Neo Geo – the story of SNK’s gaming powerhouse8 minute read

Most people are aware of the legendary feud that was the ‘bit wars’ between SEGA and Nintendo. In the late 80’s and early 90’s both of the Japanese gaming powerhouses tried to win a fight for videogame supremacy. They both released games and consoles to garner firm footing in one-upmanship in the market of household gaming. This was at a time where arcades had peaked and other companies that were in the background of this battle. These companies may not have been as well known, but they had a good following of fans that are still prominent to this day.

Introducing the behometh

The PC Engine (or Turbo GrafX 16 in the west) is still heralded. The console has even had its own mini console release within the past couple years.
Despite both being considered sub-par, the Philips CD-i and the Atari Jaguar have cult followings because of their flaws.

The Atari Jaguar only sold circa. 100,000 units (image credit: Atari)

However there is one games company, and more specifically the console, that defined arcade gaming crossing over into the home. This one console lasted 14 years in the video game development industry before discontinuation. The name of this console is the behemoth that is SNK’s Neo Geo.

The creations of SNK

SNK was originally founded in 1973 as a stock company, but ultimately realised the potential in coin based arcade gaming. They decided to branch out into gaming development soon after this realisation. After creating various arcade machines and licensing out their intellectual properties, which were ported to the consoles of the time, SNK came to the decision to enter the console market with the Neo Geo.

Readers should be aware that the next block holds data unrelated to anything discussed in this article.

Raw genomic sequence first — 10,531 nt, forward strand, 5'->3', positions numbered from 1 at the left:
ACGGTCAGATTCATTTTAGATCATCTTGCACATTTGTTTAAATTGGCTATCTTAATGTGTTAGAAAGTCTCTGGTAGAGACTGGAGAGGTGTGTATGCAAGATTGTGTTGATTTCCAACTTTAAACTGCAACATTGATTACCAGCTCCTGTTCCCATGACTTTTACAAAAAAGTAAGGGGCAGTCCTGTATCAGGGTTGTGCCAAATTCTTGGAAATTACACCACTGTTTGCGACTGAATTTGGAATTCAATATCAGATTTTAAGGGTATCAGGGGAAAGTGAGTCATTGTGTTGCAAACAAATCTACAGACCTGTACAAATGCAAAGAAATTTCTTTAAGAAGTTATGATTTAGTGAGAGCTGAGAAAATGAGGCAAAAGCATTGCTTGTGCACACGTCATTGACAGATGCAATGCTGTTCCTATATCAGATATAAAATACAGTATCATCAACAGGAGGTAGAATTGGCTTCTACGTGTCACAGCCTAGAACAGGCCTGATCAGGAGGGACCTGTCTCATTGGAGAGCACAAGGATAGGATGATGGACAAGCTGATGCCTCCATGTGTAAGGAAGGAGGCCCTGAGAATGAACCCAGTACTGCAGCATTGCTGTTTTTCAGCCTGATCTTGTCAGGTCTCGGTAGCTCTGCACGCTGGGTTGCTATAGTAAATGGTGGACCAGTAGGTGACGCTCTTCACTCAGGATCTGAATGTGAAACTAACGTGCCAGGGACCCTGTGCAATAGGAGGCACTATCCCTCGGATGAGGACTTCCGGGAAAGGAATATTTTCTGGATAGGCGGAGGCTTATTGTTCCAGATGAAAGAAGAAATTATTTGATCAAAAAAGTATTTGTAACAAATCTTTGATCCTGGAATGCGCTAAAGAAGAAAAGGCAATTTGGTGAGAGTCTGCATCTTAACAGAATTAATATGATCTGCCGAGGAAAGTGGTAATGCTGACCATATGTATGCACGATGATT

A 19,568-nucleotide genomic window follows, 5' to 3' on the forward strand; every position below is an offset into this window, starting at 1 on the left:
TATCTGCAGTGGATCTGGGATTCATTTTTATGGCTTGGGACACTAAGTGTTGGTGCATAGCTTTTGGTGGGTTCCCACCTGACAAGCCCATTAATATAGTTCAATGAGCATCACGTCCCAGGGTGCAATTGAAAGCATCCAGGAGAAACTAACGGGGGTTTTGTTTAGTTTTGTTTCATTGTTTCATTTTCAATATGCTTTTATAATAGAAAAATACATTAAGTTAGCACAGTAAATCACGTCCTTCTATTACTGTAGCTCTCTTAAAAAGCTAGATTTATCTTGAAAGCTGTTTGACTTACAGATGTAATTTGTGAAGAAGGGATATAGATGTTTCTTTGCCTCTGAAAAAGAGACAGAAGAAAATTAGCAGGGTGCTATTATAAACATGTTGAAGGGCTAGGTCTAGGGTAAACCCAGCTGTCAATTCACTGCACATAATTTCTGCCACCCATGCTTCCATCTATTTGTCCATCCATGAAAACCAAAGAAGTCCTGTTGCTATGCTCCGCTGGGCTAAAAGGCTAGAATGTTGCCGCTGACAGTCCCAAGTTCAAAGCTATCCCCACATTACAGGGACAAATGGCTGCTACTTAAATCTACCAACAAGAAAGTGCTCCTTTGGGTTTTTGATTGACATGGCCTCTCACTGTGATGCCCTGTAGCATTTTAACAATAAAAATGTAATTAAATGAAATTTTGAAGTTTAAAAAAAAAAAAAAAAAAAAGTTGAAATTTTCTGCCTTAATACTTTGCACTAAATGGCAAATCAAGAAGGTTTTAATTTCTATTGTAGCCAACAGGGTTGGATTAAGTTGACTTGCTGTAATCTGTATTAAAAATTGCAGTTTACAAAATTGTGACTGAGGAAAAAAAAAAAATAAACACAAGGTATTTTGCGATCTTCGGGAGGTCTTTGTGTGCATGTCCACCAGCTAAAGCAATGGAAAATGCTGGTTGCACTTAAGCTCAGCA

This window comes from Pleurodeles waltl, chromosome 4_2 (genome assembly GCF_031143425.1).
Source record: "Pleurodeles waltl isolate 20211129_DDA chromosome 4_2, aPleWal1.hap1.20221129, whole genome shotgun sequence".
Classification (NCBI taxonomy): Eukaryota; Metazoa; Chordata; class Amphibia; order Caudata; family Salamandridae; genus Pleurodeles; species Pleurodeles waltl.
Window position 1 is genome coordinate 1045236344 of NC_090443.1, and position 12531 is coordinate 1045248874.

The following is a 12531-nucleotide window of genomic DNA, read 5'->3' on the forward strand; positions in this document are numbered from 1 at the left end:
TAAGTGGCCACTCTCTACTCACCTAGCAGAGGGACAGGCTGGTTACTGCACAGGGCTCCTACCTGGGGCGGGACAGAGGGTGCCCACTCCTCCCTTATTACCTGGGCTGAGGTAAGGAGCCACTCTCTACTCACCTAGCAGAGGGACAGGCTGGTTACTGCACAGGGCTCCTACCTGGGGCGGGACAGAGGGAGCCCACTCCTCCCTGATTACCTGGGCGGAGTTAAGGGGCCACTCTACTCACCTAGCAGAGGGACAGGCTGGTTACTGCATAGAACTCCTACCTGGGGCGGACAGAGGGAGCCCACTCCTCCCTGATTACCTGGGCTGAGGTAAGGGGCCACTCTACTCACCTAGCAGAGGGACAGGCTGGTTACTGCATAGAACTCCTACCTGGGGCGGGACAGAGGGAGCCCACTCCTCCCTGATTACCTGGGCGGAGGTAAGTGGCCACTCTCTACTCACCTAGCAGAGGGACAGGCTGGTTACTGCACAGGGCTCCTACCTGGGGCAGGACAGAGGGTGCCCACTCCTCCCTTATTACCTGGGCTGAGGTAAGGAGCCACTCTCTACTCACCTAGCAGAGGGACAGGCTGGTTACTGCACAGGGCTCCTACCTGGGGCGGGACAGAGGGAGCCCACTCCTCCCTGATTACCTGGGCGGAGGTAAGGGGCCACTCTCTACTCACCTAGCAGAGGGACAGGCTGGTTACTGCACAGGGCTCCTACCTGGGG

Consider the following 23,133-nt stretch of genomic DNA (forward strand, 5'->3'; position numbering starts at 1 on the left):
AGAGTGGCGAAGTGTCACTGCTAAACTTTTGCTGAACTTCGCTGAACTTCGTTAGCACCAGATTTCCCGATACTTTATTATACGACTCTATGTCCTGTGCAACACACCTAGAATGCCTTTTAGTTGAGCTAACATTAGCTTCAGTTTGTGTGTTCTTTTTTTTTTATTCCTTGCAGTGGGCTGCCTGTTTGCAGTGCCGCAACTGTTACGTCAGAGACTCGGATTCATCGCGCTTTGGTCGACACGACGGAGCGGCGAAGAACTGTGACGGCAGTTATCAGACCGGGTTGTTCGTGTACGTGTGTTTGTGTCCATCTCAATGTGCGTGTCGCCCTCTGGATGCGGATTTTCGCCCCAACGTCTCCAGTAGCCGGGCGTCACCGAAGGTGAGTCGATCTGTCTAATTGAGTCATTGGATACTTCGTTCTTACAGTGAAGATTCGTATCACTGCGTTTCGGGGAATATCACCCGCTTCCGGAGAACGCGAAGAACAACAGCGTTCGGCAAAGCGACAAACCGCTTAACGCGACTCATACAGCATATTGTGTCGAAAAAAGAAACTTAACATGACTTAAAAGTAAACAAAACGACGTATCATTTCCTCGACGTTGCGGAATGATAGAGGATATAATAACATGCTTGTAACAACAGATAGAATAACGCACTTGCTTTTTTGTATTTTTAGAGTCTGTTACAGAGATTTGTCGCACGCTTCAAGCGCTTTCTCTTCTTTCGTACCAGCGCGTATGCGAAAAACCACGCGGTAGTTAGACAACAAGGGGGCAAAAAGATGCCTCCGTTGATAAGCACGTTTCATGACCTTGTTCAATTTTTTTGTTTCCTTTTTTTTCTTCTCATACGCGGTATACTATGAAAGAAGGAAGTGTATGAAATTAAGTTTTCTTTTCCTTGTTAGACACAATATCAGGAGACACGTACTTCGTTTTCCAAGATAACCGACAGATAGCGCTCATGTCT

There are two versions of the Neo Geo. Firstly the MVS (Multi Video System) and secondly the AES (Advanced Entertainment System). The only difference between the two machines is that the MVS is an arcade cabinet and the AES is the home console variant.

The Neo Geo AES (image credit: SNK)

Back when arcade gaming had ports on home consoles the games had to be scaled down in terms of its specifications in order to work on the consoles. This was due to the fact that arcade boards were so powerful in comparison to its household counterparts. What made the Neo Geo special is that the cartridges for both the arcade machine and the home console had exact specifications to each other. There was no scaling-down and no down-grading which resulted in pixel perfect sprites.

An arcade machine in the home?